Discipleship Schools: Foe or Friend?

Recently, I was discussing the issue of discipleship schools with a good friend. She brought up a very valid point: discipleship schools are NOT needed in churches today.

Why?

If a young person wants to enter into the world of ministry, currently the best option would be a Christian college or university or a secular university where they major in theology or religious studies. A minor in psychology would help, as well. I strongly encourage anyone who’s entering ministry to take a few classes on Christianity from a secular university, so as to learn the historic traditions of the religion. You will not regret this.

Another option, brought up by my friend, for a young person pursuing ministry is a paid internship. Many churches offer these, and they allow  young people to work for a particular pastor or ministry group, while getting paid experience.

If someone wants to volunteer at a church, there’s always that option. I’ve never heard of a church who turns away volunteers.

The difference between a discipleship school and volunteerism is this: when you volunteer for a church or organization, you aren’t held to anything. You are working for free and free to come and go as you please. You’re not demanded to do certain things–you simply are there to help and can leave when you wish.

Not so with a discipleship school.

If you enroll in a discipleship school, you may hear the term, serving unto the Lord or you may be told that you’re just volunteering to help the church.

What’s wrong with this terminology?

For starters, anytime someone labels what you’re doing “unto the Lord,” there’s a real good possiblity that something unhealthy is going to go on. For example, if you’re cleaning the gym of a church “unto the Lord” it’s going to be extremely easy for the person who’s asking  you to work for them to take advantage of your situation and your attitude. Clearly, Christians have been taught to give to God selflessly, and it’s been our idea that the pastor and church are reflections of God, so giving to them is just like giving to God.

Right?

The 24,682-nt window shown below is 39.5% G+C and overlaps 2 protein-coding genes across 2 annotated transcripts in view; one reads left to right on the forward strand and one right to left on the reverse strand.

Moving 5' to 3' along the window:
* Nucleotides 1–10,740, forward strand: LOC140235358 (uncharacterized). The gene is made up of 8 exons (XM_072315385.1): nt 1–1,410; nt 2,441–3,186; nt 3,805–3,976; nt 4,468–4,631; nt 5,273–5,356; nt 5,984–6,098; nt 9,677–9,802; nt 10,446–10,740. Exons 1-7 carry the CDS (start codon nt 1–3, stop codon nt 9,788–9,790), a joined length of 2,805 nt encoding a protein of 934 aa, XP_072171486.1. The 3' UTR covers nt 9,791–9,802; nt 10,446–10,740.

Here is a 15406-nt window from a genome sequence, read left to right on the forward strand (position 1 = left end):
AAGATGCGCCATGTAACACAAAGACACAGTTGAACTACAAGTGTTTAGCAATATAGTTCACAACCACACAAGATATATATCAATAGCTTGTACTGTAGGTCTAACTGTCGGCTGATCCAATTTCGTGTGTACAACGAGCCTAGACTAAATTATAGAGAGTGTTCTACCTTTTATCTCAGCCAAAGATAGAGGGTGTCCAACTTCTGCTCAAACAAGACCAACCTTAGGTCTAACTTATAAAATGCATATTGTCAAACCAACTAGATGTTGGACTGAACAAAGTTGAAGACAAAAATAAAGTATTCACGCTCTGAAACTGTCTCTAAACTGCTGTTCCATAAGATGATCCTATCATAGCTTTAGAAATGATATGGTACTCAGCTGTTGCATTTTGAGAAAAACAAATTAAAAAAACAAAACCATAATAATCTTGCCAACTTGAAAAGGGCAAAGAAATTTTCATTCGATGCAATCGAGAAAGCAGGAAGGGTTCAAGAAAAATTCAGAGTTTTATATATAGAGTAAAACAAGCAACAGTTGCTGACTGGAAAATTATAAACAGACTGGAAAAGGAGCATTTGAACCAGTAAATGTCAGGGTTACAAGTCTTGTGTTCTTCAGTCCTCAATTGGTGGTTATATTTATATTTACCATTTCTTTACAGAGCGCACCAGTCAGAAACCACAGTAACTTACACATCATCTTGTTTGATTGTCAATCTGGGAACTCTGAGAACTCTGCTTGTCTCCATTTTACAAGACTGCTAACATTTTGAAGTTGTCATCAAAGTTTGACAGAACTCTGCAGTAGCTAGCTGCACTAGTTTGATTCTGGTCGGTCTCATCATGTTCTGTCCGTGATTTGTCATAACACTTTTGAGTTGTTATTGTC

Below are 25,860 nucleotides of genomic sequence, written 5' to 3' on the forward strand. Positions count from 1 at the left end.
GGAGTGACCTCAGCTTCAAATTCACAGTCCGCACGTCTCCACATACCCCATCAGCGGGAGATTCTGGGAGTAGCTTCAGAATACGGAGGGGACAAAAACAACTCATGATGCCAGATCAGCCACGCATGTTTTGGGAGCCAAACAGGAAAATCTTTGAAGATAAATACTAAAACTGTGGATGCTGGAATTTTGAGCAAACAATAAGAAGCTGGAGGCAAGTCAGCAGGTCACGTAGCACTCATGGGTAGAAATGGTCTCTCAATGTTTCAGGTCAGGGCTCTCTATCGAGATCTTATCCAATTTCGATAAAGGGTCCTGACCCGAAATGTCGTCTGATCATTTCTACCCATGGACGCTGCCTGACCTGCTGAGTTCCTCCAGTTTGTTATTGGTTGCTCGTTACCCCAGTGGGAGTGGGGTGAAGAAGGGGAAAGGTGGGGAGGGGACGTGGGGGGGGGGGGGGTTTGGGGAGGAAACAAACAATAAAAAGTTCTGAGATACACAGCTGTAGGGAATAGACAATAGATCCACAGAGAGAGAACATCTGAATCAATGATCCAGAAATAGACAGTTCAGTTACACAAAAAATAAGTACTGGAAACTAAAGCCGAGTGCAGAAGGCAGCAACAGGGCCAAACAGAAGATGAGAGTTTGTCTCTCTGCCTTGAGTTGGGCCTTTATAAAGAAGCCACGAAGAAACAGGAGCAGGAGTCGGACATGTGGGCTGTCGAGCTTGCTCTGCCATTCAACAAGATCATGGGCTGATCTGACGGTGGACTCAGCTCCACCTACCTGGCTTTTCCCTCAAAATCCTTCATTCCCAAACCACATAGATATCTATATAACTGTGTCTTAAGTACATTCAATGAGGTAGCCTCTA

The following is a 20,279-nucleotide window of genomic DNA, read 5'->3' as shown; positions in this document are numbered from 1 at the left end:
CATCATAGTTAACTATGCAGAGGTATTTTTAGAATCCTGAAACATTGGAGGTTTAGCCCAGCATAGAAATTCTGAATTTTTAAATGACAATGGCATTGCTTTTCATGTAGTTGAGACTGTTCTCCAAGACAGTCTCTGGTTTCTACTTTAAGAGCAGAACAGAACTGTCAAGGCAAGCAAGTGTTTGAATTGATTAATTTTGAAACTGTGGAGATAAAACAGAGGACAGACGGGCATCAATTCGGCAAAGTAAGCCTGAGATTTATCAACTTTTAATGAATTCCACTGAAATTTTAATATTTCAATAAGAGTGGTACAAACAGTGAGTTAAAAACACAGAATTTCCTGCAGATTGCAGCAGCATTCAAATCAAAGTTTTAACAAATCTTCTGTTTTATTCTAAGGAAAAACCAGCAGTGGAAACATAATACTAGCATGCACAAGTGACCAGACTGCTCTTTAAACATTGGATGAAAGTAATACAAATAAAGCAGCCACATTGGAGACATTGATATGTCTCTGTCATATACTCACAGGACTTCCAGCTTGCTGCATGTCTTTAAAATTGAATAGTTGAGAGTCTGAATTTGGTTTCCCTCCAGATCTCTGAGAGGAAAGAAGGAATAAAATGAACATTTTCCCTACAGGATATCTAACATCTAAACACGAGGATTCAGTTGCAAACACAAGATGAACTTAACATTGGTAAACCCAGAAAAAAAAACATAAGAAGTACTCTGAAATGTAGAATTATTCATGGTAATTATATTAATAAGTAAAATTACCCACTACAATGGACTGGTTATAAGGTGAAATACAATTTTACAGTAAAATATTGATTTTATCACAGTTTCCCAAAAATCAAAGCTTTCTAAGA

Wrong.

When you volunteer, just be aware of the following:

  1. You set the time that you work and you get to dictate how long you work.
  2. You should make sure that your boundaries are clear. If someone you’re working for is disregarding those boundaries, you have the right to stop working with them or tell them to stop what they are doing that makes you feel uncomfortable.
  3. You’re not being paid, therefore you are giving something to someone who needs it. That person (whether it’s a pastor, or minister) should be grateful for your help and should not take advantage of you. If so, they’re probably not someone you should volunteer for again.

These days, discipleship schools require young people to give up their freedom to date, restrict any personal contact with the opposite sex, financially contribute to the school, report to a pastor about every move they make, and selflessly serve that pastor for years of their life–neglecting their dreams, financial stability and potential to start a family.

Does this sound like something a HEALTHY CHURCH would want or need?

No.

Readers: Help me define some other reasons why discipleship schools are unnecessary in today’s day and age.

Bubble Boys and Girls: There’s LIFE Outside!

One day, many years ago (five or six, to be exact), I was driving from a small, bayou filled town named Broussard, Louisiana that just contained our church, an Albertson’s and a pizza place to Lafayatte, a slightly larger city. I remember turning the corner of one street, the clouds hazy over my car looking like it might rain, thinking, I really hate living here. I hate the weather. I hate this city. Nothing is appealing to me here…But I feel like I can’t leave.